Lindblad owns and operates a fleet of five ships, including the heavily rebuilt National Geographic Explorer, but at various times of the year it also charters a diverse fleet that includes a motor sailor (a sailboat with an auxiliary engine), a riverboat, a luxury yacht and more.
Lindblad achieved a major milestone with the addition of National Geographic Explorer, which used to operate for Hurtigruten (formerly Norwegian Coastal Voyages) as the 1982 built and then 1988-1989 rebuilt Midnatsol. The vessel is ice strengthened and significantly larger than the other vessels in the fleet, but still carries fewer than 150 passengers. A complete gutting of the interiors resulted in an essentially brand new ship with many high-tech features and equipment. In addition to the usual Lindblad toys, like a hydrophone and video microscope, the ship also sports a remote operated vehicle, or ROV, which can dive 1,000 feet below the ice.
In 2014 it purchased Orion from Orion Expedition Cruises, and operates the 102-passenger ship mainly around the South Pacific and Antarctica.
National Geographic Endeavour (formerly Caledonian Star) was launched in 1966 as a fishing vessel and boasts a reinforced hull for ice and heavy seas. The 96-passenger ship sails year-round in the Galapagos, and recently became the second ship in the fleet to be equipped with an ROV.
Other ships in the fleet include the 48-passenger, twin-hulled National Geographic Islander, launched in 1995 and sister ships National Geographic Sea Lion and National Geographic Sea Bird, launched in 1981 and 1982 (respectively), each accommodating 62 passengers. Lindblad also charters the 48-passenger Lord of the Glens in Scotland, the 58-passenger sailing ship Sea Cloud in Europe and the Caribbean, the 28-passenger Delfin II on the Upper Amazon, the 48-passenger Jahan in Vietnam and Cambodia, and the 68-passenger Oceanic Discoverer in New Zealand.
If you're seeking a voyage to discover nature with a small group of like-minded enthusiasts, Lindblad Expeditions' adventure voyages will doubtless fit the bill. Equally satisfying are the line's cultural cruises in the Mediterranean, the Baltic, West Africa and the British Isles.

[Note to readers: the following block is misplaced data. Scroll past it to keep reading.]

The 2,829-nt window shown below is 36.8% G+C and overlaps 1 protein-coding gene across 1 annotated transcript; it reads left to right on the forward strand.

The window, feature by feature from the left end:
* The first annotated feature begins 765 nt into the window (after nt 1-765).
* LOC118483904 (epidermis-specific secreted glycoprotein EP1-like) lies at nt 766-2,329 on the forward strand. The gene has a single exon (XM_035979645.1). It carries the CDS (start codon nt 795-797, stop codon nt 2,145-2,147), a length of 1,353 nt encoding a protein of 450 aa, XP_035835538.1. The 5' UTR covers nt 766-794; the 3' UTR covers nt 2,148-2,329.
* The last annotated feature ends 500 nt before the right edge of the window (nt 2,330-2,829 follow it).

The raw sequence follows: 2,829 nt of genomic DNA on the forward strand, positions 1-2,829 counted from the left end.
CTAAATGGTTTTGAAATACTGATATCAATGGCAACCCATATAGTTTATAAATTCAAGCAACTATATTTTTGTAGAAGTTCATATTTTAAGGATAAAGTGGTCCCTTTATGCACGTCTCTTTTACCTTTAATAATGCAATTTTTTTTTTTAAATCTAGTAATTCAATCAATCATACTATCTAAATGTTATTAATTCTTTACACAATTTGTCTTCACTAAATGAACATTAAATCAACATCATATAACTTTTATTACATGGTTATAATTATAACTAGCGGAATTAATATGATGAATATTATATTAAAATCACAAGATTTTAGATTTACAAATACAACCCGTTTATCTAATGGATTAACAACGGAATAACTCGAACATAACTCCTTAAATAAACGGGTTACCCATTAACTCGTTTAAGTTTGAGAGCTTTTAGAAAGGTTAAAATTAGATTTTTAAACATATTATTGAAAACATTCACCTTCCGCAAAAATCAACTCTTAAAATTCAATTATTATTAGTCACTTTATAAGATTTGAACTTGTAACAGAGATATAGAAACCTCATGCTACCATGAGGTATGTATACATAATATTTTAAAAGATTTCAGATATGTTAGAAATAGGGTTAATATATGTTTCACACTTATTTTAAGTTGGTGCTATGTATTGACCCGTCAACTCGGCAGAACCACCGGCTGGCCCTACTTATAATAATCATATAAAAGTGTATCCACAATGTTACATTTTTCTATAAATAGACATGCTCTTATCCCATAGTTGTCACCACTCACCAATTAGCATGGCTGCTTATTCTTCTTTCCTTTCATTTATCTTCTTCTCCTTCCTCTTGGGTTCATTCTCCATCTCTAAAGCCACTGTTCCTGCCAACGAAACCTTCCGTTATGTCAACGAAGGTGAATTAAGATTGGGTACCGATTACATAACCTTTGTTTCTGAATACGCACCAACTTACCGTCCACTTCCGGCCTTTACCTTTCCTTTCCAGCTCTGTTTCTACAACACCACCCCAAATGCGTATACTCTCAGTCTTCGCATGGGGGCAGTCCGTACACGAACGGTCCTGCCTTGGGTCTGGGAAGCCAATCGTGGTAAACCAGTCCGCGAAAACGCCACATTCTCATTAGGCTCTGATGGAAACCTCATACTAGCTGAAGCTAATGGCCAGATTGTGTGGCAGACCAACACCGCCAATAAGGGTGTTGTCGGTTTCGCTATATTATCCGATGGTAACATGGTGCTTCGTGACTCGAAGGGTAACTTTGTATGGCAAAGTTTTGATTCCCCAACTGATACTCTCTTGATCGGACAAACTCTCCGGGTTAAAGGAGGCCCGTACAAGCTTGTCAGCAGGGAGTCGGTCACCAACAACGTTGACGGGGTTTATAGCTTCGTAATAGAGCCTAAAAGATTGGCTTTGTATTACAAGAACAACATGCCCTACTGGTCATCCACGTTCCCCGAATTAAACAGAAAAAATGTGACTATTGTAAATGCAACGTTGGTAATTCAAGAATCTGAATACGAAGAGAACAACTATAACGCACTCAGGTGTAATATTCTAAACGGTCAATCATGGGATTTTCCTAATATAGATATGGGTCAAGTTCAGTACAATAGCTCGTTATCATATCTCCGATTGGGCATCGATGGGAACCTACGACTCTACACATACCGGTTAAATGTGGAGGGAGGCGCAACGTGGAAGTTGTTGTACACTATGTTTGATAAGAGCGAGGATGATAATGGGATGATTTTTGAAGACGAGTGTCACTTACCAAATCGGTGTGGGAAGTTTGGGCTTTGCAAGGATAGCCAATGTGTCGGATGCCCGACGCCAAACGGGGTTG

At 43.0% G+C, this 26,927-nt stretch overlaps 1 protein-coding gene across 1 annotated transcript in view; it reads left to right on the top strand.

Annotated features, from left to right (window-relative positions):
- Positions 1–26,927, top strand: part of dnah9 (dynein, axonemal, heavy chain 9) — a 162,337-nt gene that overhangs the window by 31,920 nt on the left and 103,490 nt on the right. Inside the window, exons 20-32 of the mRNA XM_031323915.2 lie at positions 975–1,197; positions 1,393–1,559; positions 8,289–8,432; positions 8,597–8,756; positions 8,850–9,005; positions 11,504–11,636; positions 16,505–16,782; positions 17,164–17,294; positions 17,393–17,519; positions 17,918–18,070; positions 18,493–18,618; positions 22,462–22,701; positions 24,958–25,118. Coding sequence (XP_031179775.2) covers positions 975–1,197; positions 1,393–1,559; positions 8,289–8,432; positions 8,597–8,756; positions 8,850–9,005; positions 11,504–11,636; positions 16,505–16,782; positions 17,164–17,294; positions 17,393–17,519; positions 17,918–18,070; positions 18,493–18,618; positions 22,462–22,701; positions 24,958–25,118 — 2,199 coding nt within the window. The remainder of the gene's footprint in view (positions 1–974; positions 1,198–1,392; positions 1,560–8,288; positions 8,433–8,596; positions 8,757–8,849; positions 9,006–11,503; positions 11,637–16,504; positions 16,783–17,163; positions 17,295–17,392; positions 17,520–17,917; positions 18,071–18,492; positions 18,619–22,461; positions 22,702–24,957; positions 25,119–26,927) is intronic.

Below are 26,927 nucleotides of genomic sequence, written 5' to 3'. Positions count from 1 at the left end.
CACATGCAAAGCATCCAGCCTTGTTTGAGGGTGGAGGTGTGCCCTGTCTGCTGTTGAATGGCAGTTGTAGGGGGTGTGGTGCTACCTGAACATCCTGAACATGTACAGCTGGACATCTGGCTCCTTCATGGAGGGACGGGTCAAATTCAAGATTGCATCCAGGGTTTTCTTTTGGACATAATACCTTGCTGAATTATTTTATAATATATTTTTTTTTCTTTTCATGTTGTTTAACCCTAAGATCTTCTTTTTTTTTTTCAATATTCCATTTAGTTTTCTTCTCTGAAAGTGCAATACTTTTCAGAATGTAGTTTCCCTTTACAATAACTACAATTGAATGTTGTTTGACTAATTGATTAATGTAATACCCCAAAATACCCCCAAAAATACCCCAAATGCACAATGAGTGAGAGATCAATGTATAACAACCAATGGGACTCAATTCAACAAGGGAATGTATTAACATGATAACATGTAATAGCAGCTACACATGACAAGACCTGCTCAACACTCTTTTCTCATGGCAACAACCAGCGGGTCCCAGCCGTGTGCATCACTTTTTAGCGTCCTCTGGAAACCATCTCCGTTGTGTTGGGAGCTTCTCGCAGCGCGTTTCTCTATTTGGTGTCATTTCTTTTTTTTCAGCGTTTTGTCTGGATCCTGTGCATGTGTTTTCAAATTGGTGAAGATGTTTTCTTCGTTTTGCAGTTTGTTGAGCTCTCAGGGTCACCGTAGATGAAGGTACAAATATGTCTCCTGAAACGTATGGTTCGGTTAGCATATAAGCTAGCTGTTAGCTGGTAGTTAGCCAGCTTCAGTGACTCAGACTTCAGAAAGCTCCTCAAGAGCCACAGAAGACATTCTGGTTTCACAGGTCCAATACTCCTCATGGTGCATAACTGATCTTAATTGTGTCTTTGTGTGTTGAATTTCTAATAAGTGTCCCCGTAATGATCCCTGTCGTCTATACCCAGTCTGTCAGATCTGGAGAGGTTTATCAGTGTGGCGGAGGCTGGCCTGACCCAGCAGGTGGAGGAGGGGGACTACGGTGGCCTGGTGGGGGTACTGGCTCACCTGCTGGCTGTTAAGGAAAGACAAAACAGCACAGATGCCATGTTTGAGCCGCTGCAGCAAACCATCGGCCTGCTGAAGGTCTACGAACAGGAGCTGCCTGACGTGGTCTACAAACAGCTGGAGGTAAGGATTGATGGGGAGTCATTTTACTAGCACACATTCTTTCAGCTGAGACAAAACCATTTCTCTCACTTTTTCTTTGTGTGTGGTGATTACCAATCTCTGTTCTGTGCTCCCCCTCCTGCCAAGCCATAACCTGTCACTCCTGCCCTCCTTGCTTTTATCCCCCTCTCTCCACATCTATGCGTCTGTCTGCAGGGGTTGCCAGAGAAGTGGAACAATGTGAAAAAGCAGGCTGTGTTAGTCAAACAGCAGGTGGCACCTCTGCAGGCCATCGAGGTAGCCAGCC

Lindblad is a name synonymous with expedition travel. In the late 1950's, Lars-Eric Lindblad pioneered soft-adventure travel by taking U.S. passengers to places rarely explored, such as Antarctica and the Galapagos. In 1979, his son, Sven-Olof Lindblad, founded a new division in his father's company that specialized in marine-focused travel expeditions. Today, the Lindblad company remains the unofficial leader in adventure voyages. Using a combination of ships it owns and ships it charters for months at a time, Lindblad offers cruises and tours to destinations all over the world.
Lindblad has a well-deserved reputation for being at the top of the expedition market, and it is constantly searching for new innovations or tools to further enrich this type of travel experience. The hallmark of its trips, however, is a staff of topflight naturalists, historians, undersea specialists and expedition leaders that accompany each of its trips as guides and lecturers. Trips are carefully designed, but flexible too; itineraries depend on weather and wildlife sightings to dictate activities and schedules. On just about every itinerary, Zodiacs and kayaks permit guests to explore nature up close, even in Antarctica and the Arctic.
An alliance forged in October 2004 with National Geographic allows passengers the opportunity to travel alongside the Society's renowned scientists, oceanographers and photographers. Over the years, the two entities have strengthened their partnership significantly, and now all Lindblad-owned ships include the National Geographic moniker. Photographers from the magazine accompany most sailings on National Geographic Explorer, as well as on select photography expeditions across the entire fleet. Reflecting a joint motto between Lindblad and National Geographic of "inspiring people to explore and care about the planet," the two companies have also created a joint fund to promote conservation in the areas they sail.
Well before the joint partnership, Lindblad had already earned a reputation for environmentally responsible travel, and indeed, Lars-Eric Lindblad often receives credit for being one of the founders of what we now call eco-tourism. There are places onboard its ships to recycle plastic, glass, paper and batteries. Lindblad supports local environmental efforts such as Oceanites or the Southeast Alaska Conservation Council, and encourages passengers to do the same; when you give $250 or more, you'll get a $250 discount (up to $500 per couple) toward your next cruise.
While the company is known for offering the best academic and enrichment programs, you don't need to worry that the voyage will become dull or boring. The staff works hard to keep every day special and exciting, and most importantly, these experts ensure that everyone onboard simply has fun. Whether through swimming with sea lions in the Galapagos or sledding in Antarctica, everyone comes away having a great time. The evening recaps also provide entertaining moments and opportunities to share experiences.